In Batman v Superman: Dawn of Justice, as the Man of Steel flies off to decapitate the Dark Knight with his laser eyes, he tells Lois Lane, “No one stays good in this world.”
In Wonder Woman, Ares, the god of war, tells Diana that mankind is inherently evil and doesn’t deserve her protection. What they deserve doesn’t matter, she replies, what matters is what she believes. And what is that? “I believe in love.”
With that line, and with the entire movie preceding it, star Gal Gadot and director Patty Jenkins turned Wonder Woman into the heart and soul of the DC Expanded Universe. They also drew a contrast with Superman’s depiction up to this point in the current cinematic continuity, a contrast so stark that—in my mind, at least—it throws into question Superman’s relevance to the DCEU’s future.
Let’s get this out of the way up front: I’m not an idiot. I know that Henry Cavill’s not going anywhere any time soon. Zack Snyder couldn’t even be bothered to keep Superman dead all the way through the end of BvS, he’s confirmed to appear in November’s Justice League, and at least one more standalone film is likely in the character’s future. But after watching Wonder Woman and seeing the incredible job Gadot and Jenkins did setting Diana up as a beacon of hope, love, and badassery—and given the litany of poor decision-making that’s gone into Superman’s depiction so far—I can’t help but ask: Does the DCEU really need Superman?
To answer that question, we’re first going to have to take a look at how Wonder Woman and Superman relate to each other in the comics, and then swing back around to analyze how they’re currently positioned in the DCEU.
Birds of a Feather Fight Bad Guys (And Make Out) Together
According to William Moulton Marston, Wonder Woman’s creator, part of the intention behind her inception was “to create a feminine character with all the strength of Superman.” True to that sentiment, Wonder Woman and Superman have typically been depicted as being basically equal in strength. Beyond merely their power levels, though, Superman and Wonder Woman have a lot in common. They’re both outsiders, albeit in different ways; they’re both viewed as god-like by the regular citizens of DC’s Earth, in Wonder Woman’s case because she literally is a god these days.
Most importantly, the ideology behind why they do the whole superhero thing is markedly similar. Granted, the ideology behind why most characters become superheroes shares a certain foundational similarity, but with WW and Supes it goes a step beyond that. They both fight out desire to push the world towards a more utopian ideal, and out of a deep love for their adopted human community, although Superman comics don’t really throw the “L” word around a whole lot since dudes don’t talk about their feelings or whatever. The point being, Wonder Woman and Superman have a lot in common, to the point where it’s honestly shocking that it wasn’t until 2012—over seventy years into the characters’ lifespans—that creatives at DC finally had them engage in a canonical romance.
The flip side of this commonality of power and purpose, however, is that when Diana and Clark share the pages of a comic together, one or the other can wind up feeling somewhat superfluous, especially when things devolve—as they always ultimately do with superheroes—into a straightforward punch fest.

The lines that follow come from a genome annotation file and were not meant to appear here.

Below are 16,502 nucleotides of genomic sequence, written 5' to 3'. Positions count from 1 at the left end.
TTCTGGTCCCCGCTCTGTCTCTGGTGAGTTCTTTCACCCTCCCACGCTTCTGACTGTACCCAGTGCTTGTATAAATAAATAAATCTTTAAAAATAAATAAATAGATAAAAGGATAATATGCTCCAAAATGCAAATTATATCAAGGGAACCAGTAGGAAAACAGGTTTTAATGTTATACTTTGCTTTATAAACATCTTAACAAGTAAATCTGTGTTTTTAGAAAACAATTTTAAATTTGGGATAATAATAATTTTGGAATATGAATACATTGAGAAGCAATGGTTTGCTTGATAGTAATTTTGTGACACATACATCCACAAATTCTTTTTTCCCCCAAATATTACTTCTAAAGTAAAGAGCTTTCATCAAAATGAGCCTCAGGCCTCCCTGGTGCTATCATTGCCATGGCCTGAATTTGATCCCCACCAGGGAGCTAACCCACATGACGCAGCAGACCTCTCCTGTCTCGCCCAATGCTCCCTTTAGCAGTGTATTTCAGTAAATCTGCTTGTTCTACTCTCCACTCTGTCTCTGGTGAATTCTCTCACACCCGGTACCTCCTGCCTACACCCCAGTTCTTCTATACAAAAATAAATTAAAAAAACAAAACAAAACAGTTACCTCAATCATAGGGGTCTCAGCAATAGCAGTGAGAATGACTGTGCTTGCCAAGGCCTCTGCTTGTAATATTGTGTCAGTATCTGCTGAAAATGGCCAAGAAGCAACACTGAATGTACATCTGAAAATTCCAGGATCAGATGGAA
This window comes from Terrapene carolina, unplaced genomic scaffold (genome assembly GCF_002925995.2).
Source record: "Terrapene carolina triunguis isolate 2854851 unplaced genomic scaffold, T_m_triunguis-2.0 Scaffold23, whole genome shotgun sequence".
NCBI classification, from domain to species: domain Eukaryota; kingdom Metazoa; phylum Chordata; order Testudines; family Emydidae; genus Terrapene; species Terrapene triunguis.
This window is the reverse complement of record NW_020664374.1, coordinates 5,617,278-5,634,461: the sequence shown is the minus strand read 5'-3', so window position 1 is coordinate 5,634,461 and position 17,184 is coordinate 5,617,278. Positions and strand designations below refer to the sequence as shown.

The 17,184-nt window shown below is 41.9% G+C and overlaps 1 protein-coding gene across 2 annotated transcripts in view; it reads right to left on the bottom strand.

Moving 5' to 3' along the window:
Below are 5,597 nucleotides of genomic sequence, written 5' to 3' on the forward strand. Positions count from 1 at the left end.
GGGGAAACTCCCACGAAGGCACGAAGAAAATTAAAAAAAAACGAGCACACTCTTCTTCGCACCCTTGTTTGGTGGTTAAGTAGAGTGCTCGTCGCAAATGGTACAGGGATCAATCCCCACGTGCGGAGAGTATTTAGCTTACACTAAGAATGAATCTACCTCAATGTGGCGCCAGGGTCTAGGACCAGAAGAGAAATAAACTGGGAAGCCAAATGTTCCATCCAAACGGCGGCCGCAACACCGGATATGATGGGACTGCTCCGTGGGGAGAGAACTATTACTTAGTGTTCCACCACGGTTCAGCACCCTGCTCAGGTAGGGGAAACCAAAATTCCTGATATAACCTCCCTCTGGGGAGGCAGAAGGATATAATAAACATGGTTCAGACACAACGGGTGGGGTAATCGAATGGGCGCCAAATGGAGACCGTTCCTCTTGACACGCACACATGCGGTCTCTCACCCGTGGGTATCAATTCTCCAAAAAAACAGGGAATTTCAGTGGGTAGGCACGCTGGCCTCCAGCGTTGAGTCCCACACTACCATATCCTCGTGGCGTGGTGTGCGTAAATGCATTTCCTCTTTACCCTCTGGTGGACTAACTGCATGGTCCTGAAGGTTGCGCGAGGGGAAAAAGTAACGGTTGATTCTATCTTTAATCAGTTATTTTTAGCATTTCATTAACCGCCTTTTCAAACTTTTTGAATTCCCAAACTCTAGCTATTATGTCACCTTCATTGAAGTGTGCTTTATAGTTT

A Cinematic Universe Without a Superman
On the surface, then, it might seem like the DCEU has been set up perfectly to have Superman and Wonder Woman on screen together. While Jenkins and Gadot’s interpretation of Diana Prince hews extremely faithfully to the comic book version of Wonder Woman, Zack Snyder and Henry Cavill have taken a radical departure from typical depictions of Superman. A Wonder Woman who’s over a century old, fully assured in her power and place in the world, and a Superman still struggling not to murder Batmen and punch holes in everything, are two very different characters at very different places in their careers as superheroes. The issue of the two characters potentially being too similar and failing carve out their own distinct narrative territory goes away.
The problem with this delineation is that it comes at the expense of Superman as a character. I’m on record as thinking that virtually every choice Snyder and Cavill have made depicting Superman have been completely antithetical to who Superman is supposed to be as a character, and there’s no evidence that that’s going to change any time soon, especially since all indications point to Superman being a Darkseid-mind-controlled bad guy for at least part of Justice League.
It’s a road I’m deeply uninterested in seeing Supes go down, hence my wish that he would’ve just stayed dead after BvS. And Wonder Woman proves that he could have. In his absence, the values of Truth, Justice, and all the other stuff that Superman typically stands for wouldn’t go unrepresented in the DCEU because we have a perfectly realized Wonder Woman to carry the standard instead. And honestly, after being so taken with Wonder Woman and Gadot’s performance, the idea of seeing her dip back into second billing behind Cavill and Ben Affleck—the poster boys for white man-ness—is pretty dissatisfying.
Of course, it’s never too late to turn a character around, and that could very well happen with Superman. He could become the version of the character I’m pining to see, without infringing on Wonder Woman’s turf. But if the past of the DCEU is preface, we probably won’t be so lucky. So while I know it isn’t happening, I can’t help but wish that Superman wasn’t coming back. The DCEU doesn’t need him, and as the new heart of the franchise, it would give Wonder Woman the time in the sun that she deserves.